For a long time, no one knew. But after a multi-year study, published in February in Scientific Reports, researchers at the University of Otago have finally figured out what produces New Zealand glowworms’ bioluminescent lures.
The glow is the result of a chemical reaction taking place in enzymes called luciferases. This is the same process that fireflies and other glowing creatures use to make their light, but New Zealand glowworms use a chemical that’s different from that of other bioluminescent organisms.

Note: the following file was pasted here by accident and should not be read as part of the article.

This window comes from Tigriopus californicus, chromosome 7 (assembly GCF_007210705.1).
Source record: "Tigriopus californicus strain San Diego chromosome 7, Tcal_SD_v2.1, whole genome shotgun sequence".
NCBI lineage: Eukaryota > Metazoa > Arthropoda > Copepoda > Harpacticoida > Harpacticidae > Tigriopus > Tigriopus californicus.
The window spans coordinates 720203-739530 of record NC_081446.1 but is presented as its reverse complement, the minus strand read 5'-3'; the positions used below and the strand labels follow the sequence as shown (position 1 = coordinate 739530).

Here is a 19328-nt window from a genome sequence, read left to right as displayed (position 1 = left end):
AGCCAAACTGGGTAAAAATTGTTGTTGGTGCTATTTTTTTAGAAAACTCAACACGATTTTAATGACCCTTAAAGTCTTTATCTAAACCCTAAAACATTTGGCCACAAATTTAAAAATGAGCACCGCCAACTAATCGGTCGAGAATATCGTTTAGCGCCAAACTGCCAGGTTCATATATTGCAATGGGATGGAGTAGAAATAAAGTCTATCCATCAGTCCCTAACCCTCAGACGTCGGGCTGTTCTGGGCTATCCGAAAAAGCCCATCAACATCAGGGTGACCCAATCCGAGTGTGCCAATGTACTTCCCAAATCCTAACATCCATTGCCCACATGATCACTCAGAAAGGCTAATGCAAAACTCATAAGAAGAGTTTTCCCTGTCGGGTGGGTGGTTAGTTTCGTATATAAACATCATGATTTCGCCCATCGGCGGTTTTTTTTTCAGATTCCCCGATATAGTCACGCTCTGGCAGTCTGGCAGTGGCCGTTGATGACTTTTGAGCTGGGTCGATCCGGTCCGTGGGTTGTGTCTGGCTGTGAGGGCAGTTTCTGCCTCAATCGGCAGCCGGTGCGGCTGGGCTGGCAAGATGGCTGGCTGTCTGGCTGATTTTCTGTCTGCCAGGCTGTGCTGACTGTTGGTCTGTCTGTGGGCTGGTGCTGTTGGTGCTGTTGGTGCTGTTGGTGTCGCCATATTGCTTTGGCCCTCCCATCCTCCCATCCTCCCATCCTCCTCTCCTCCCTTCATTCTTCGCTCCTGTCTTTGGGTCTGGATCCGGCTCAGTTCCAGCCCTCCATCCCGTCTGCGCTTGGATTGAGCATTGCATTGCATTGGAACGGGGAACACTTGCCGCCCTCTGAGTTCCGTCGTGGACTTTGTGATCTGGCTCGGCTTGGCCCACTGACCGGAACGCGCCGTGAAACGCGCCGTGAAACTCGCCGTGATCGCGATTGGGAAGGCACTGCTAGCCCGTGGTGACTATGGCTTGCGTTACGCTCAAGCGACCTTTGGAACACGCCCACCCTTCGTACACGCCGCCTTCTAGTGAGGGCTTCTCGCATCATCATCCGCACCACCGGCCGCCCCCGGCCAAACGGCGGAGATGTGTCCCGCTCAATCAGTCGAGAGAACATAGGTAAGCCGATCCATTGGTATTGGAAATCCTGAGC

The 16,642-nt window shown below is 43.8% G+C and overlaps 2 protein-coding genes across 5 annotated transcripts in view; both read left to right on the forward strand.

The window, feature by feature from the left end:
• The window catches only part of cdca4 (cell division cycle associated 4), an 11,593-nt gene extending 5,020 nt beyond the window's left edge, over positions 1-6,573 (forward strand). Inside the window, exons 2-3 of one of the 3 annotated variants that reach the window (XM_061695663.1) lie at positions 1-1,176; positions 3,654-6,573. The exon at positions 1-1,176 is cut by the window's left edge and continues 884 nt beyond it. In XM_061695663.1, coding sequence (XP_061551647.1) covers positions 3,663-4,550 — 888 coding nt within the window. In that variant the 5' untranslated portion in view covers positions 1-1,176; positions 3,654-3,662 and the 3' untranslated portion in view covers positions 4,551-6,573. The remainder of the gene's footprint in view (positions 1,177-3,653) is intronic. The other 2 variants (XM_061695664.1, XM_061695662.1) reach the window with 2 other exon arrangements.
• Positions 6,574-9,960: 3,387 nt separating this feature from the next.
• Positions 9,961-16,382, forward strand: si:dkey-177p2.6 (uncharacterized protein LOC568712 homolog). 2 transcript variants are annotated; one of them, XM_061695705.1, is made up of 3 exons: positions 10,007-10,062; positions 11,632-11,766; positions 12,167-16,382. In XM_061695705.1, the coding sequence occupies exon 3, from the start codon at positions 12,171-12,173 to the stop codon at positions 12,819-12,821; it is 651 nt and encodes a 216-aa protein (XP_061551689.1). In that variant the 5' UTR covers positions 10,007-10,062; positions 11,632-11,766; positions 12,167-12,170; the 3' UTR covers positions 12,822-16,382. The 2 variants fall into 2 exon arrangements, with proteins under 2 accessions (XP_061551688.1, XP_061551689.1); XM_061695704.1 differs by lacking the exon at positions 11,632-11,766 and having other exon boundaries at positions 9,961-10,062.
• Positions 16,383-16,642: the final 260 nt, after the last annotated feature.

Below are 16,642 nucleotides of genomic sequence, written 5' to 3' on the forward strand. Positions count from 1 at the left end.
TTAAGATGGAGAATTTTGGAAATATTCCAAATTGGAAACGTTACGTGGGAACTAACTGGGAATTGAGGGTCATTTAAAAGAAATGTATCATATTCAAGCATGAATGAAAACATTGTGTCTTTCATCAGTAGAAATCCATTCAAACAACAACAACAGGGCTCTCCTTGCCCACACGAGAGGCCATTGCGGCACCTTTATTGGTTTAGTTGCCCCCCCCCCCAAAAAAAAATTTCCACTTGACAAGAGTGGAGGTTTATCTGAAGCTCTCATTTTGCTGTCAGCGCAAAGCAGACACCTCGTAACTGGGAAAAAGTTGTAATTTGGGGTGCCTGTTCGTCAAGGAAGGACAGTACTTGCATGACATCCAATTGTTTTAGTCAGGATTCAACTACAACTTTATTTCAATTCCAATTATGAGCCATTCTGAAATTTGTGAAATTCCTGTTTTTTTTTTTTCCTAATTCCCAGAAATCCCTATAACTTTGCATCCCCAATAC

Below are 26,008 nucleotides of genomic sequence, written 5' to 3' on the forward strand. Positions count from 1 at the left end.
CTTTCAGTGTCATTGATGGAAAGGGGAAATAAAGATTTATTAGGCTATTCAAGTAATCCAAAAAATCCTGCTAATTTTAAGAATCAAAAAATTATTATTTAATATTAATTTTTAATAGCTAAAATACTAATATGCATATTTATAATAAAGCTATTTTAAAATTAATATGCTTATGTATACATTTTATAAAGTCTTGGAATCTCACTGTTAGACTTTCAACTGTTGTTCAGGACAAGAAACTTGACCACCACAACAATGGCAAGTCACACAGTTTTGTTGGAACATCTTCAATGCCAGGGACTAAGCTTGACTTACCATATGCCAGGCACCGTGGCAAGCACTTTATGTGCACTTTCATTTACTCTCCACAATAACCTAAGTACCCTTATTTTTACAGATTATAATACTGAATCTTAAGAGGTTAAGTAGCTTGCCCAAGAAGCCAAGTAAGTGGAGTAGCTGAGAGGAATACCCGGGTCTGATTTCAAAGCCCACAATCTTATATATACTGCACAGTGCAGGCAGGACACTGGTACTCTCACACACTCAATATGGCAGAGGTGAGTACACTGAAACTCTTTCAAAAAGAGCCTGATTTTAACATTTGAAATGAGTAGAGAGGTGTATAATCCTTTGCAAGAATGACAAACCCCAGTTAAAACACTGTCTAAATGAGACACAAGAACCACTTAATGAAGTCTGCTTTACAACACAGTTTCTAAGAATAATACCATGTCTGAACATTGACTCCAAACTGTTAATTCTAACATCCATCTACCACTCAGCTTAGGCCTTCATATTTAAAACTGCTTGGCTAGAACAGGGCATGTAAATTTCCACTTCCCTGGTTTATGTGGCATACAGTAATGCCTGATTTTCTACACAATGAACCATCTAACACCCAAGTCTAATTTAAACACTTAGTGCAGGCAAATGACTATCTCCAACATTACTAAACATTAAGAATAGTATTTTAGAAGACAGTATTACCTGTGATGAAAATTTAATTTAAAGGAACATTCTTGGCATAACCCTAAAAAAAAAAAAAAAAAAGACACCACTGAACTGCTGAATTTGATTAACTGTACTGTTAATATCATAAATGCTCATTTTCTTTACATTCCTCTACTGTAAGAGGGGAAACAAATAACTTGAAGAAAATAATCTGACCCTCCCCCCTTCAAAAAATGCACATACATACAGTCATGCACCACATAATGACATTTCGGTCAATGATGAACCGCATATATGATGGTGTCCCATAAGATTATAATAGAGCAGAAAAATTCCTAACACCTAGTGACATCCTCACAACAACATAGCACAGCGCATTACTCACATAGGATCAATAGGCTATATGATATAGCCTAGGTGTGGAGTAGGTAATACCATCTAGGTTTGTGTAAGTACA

This chemical, called a luciferin, could be useful in medical biotechnology, says one of the study’s authors, biochemist Kurt Krause. “For instance, the light-generation taking place in the glowworm’s ‘taillight’ could potentially be used in the laboratory to monitor cancer cells to help identify infectious diseases.”